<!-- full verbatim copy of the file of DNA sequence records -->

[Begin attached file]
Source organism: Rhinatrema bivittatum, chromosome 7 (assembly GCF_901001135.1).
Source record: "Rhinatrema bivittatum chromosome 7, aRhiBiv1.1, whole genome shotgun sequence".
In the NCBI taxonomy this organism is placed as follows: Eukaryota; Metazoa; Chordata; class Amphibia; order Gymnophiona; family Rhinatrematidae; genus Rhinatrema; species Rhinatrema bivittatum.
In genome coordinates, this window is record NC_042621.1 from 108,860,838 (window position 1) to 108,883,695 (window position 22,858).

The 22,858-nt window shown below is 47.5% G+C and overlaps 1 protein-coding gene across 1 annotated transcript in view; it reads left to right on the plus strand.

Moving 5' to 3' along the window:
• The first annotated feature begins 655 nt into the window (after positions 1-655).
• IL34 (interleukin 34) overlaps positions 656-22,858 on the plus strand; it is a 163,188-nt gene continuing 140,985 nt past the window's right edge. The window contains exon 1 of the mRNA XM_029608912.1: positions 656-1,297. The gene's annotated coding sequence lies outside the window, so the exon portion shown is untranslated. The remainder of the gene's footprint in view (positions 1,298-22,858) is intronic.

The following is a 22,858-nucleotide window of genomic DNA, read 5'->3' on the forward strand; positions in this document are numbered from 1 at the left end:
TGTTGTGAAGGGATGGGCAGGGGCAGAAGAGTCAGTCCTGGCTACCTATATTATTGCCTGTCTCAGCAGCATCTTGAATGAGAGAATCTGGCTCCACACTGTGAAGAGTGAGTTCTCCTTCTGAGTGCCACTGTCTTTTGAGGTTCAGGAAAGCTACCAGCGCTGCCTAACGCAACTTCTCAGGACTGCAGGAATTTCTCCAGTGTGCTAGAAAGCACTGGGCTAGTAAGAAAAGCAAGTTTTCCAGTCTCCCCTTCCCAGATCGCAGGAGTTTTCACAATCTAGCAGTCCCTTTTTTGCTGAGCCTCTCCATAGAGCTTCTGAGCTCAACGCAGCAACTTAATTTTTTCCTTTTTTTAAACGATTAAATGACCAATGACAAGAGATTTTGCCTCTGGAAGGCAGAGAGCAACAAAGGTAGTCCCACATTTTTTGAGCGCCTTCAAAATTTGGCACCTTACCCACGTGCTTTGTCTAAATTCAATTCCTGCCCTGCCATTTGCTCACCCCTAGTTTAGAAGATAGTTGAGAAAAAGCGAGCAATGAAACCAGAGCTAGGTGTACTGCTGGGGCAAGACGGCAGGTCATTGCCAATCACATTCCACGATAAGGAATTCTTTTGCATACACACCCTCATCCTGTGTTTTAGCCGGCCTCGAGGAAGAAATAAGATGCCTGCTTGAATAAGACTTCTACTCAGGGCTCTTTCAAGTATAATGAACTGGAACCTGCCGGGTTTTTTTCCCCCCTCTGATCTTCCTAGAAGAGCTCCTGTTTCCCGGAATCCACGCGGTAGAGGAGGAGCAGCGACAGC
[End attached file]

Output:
Source organism: Rhinatrema bivittatum, chromosome 7 (assembly GCF_901001135.1).
Source record: "Rhinatrema bivittatum chromosome 7, aRhiBiv1.1, whole genome shotgun sequence".
In the NCBI taxonomy this organism is placed as follows: Eukaryota; Metazoa; Chordata; class Amphibia; order Gymnophiona; family Rhinatrematidae; genus Rhinatrema; species Rhinatrema bivittatum.
In genome coordinates, this window is record NC_042621.1 from 108,860,838 (window position 1) to 108,883,695 (window position 22,858).

The 22,858-nt window shown below is 47.5% G+C and overlaps 1 protein-coding gene across 1 annotated transcript in view; it reads left to right on the plus strand.

Moving 5' to 3' along the window:
• The first annotated feature begins 655 nt into the window (after positions 1-655).
• IL34 (interleukin 34) overlaps positions 656-22,858 on the plus strand; it is a 163,188-nt gene continuing 140,985 nt past the window's right edge. The window contains exon 1 of the mRNA XM_029608912.1: positions 656-1,297. The gene's annotated coding sequence lies outside the window, so the exon portion shown is untranslated. The remainder of the gene's footprint in view (positions 1,298-22,858) is intronic.

The following is a 22,858-nucleotide window of genomic DNA, read 5'->3' on the forward strand; positions in this document are numbered from 1 at the left end:
TGTTGTGAAGGGATGGGCAGGGGCAGAAGAGTCAGTCCTGGCTACCTATATTATTGCCTGTCTCAGCAGCATCTTGAATGAGAGAATCTGGCTCCACACTGTGAAGAGTGAGTTCTCCTTCTGAGTGCCACTGTCTTTTGAGGTTCAGGAAAGCTACCAGCGCTGCCTAACGCAACTTCTCAGGACTGCAGGAATTTCTCCAGTGTGCTAGAAAGCACTGGGCTAGTAAGAAAAGCAAGTTTTCCAGTCTCCCCTTCCCAGATCGCAGGAGTTTTCACAATCTAGCAGTCCCTTTTTTGCTGAGCCTCTCCATAGAGCTTCTGAGCTCAACGCAGCAACTTAATTTTTTCCTTTTTTTAAACGATTAAATGACCAATGACAAGAGATTTTGCCTCTGGAAGGCAGAGAGCAACAAAGGTAGTCCCACATTTTTTGAGCGCCTTCAAAATTTGGCACCTTACCCACGTGCTTTGTCTAAATTCAATTCCTGCCCTGCCATTTGCTCACCCCTAGTTTAGAAGATAGTTGAGAAAAAGCGAGCAATGAAACCAGAGCTAGGTGTACTGCTGGGGCAAGACGGCAGGTCATTGCCAATCACATTCCACGATAAGGAATTCTTTTGCATACACACCCTCATCCTGTGTTTTAGCCGGCCTCGAGGAAGAAATAAGATGCCTGCTTGAATAAGACTTCTACTCAGGGCTCTTTCAAGTATAATGAACTGGAACCTGCCGGGTTTTTTTCCCCCCTCTGATCTTCCTAGAAGAGCTCCTGTTTCCCGGAATCCACGCGGTAGAGGAGGAGCAGCGACAGC